// Default Bitmap fonts are loaded (Arial, Arial Bold)

     //Now I know I created some objects (three actually) Called Toy, Angle Finder, and
     // anchor. Two are excluded, anchor remains visible... so .. let's hide.

     JGC::File->Log(1,"SomeLogCode","Some Message! :)");

        JGC::Daddy->Update(); // Not needed just to use log file.
     delete JGC::Daddy;


           Now, you could even trim this up more by ripping out the specific code you need out the
           source, but that’s more work than this was. The Output log file from the above example
           created this:

;|     _________ _______ _______ ______ _______       Jegas, LLC               |
;|    /___ ___// _____/ / _____/ / __ / / _____/     |
;|       / /    / /__     / / ___ / /_/ / / /____                              |
;|      / /    / ____/ / / / / / __ / /____ /                                  |
;|____/ /     / /___    / /__/ / / / / / _____/ /                              |
;/_____/     /______/ /______/ /_/ /_/ /______/                                |
;|                    Under the Hood                                           |
;               Copyright(c)2008 Jegas, LLC
  Visual Studio can not successfuly reload files in use by DarkGDK.
  STOP Your debugger, close the 'tab' with this file in it, and reopen manually!
                Jegas Dark GDK Log File.
YYYYMMDDHHmm, Priority, LOGENTRYCODE, "Log Entry Text"
200805161505, 1, "SomeLogCode", "Some Message! :)"

        Important: Creating the instance of the JGC_DADDY class doesn’t actually start the
        system. This two step initialization was created to allow changing many of the default
        values (declared in jgc_configuration.h) programmatically before the initialization
        routines are launched. You can see these default values in JGC::Daddy-> where ever
        there is a D_<some name here>. This design allows reading and changing default
        values before the initialization is fired which can be used for example to prevent setting a
        video mode that the user’s card does not support for if you added a graphics card
        checklist poll to your application.

        After you have changed any default values in the JGC_DADDY class, you instantiate the
        system with JGC::Daddy->Init();. Here your video mode is set, some three objects are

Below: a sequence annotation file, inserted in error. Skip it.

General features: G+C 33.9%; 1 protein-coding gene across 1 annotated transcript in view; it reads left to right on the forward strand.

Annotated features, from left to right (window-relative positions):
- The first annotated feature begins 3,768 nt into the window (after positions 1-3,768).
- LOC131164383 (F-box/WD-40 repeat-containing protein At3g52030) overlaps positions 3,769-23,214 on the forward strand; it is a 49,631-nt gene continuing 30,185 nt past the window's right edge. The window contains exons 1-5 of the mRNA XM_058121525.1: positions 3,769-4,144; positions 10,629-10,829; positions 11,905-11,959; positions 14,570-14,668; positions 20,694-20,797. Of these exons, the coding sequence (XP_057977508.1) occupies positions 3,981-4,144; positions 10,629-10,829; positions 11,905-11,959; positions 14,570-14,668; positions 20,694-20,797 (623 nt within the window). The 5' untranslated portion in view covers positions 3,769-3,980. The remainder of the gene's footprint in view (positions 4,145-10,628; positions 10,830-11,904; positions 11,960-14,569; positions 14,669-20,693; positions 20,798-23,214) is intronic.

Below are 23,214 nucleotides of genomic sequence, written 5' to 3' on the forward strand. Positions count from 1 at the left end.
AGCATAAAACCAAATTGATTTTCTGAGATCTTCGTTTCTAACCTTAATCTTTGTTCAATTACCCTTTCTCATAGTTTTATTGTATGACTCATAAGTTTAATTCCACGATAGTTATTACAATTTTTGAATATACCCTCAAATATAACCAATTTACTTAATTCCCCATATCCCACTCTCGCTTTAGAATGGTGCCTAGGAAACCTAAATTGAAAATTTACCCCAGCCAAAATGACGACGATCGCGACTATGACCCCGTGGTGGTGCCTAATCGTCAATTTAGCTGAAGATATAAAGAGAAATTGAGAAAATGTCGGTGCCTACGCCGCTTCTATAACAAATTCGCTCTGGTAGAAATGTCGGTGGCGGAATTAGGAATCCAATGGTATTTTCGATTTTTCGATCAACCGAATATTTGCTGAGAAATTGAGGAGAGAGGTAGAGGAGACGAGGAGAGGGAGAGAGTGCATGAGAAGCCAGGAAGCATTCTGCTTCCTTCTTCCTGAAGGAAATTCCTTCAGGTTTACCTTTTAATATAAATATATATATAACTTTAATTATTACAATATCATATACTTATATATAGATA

created (2 excluded, one visible) , 2 default bitmap fonts are loaded (Arial, Arial Bold),
        The Clock is started, the user input class is started, a few images are created for “stock
        textures” – one pixel of red, one green, one blue, and one test texture with a
        symmetrical design useful when debugging things like meshes.

        In your main loop, you call the JGC::Daddy->Update(); to do things like call dbSync(),
        update the JGC_USERINPUT class, the JGC_CLOCK class, update objects registered
        in the frustrum culling system, and also record Camera 0’s (JGC::Cam0) current position
        so that you can reference these coordinates and angles without needed to call the
        dbCameraPositionX() function repeatedly incurring overhead (reading a variable is
        faster than calling a function). There is even a new JGC::Cam0->Update() function
        that can re-syncronize JGC’s maintained camera position and angles with GDK’s. Saves
        ya from having to write all this dbCameraPositionX() functions.

        Another area that is very important to understand for integration with existing programs
        is how to work with the various DarkGDK ID’s. I purposely did not create one “ID”
        factory function and use it for everything because in practice I found there are so many
        different rules about ID’s from one DarkGDK entity to the next: 1-32 Bitmaps, 1-257
        Memblocks, 60000+ for Objects, etc. Instead, I did a cut-n-paste of a basic system, and